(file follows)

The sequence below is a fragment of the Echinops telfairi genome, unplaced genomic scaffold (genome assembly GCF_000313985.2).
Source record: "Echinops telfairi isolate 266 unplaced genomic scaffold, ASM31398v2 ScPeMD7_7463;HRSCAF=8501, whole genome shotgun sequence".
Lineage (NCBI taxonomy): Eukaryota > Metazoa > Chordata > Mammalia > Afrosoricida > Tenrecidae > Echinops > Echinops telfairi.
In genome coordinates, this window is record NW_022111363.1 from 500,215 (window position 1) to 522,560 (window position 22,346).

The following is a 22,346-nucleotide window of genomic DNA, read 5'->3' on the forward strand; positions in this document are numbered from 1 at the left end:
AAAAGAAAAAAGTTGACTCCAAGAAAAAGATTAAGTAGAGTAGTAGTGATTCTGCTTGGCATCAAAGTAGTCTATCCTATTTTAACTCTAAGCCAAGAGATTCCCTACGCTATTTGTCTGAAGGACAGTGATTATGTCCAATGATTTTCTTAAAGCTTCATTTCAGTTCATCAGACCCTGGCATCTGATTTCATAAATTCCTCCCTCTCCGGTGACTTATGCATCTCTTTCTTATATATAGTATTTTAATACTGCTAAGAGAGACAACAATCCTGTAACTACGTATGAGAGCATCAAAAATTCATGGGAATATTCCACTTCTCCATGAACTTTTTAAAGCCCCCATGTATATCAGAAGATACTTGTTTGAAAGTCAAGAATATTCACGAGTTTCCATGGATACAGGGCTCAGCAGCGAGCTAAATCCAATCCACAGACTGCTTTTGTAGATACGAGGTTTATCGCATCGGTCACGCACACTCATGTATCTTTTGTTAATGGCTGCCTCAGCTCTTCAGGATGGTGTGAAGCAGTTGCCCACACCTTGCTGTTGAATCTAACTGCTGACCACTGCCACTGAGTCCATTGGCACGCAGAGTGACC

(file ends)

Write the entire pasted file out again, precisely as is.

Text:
The sequence below is a fragment of the Echinops telfairi genome, unplaced genomic scaffold (genome assembly GCF_000313985.2).
Source record: "Echinops telfairi isolate 266 unplaced genomic scaffold, ASM31398v2 ScPeMD7_7463;HRSCAF=8501, whole genome shotgun sequence".
Lineage (NCBI taxonomy): Eukaryota > Metazoa > Chordata > Mammalia > Afrosoricida > Tenrecidae > Echinops > Echinops telfairi.
In genome coordinates, this window is record NW_022111363.1 from 500,215 (window position 1) to 522,560 (window position 22,346).

The following is a 22,346-nucleotide window of genomic DNA, read 5'->3' on the forward strand; positions in this document are numbered from 1 at the left end:
AAAAGAAAAAAGTTGACTCCAAGAAAAAGATTAAGTAGAGTAGTAGTGATTCTGCTTGGCATCAAAGTAGTCTATCCTATTTTAACTCTAAGCCAAGAGATTCCCTACGCTATTTGTCTGAAGGACAGTGATTATGTCCAATGATTTTCTTAAAGCTTCATTTCAGTTCATCAGACCCTGGCATCTGATTTCATAAATTCCTCCCTCTCCGGTGACTTATGCATCTCTTTCTTATATATAGTATTTTAATACTGCTAAGAGAGACAACAATCCTGTAACTACGTATGAGAGCATCAAAAATTCATGGGAATATTCCACTTCTCCATGAACTTTTTAAAGCCCCCATGTATATCAGAAGATACTTGTTTGAAAGTCAAGAATATTCACGAGTTTCCATGGATACAGGGCTCAGCAGCGAGCTAAATCCAATCCACAGACTGCTTTTGTAGATACGAGGTTTATCGCATCGGTCACGCACACTCATGTATCTTTTGTTAATGGCTGCCTCAGCTCTTCAGGATGGTGTGAAGCAGTTGCCCACACCTTGCTGTTGAATCTAACTGCTGACCACTGCCACTGAGTCCATTGGCACGCAGAGTGACC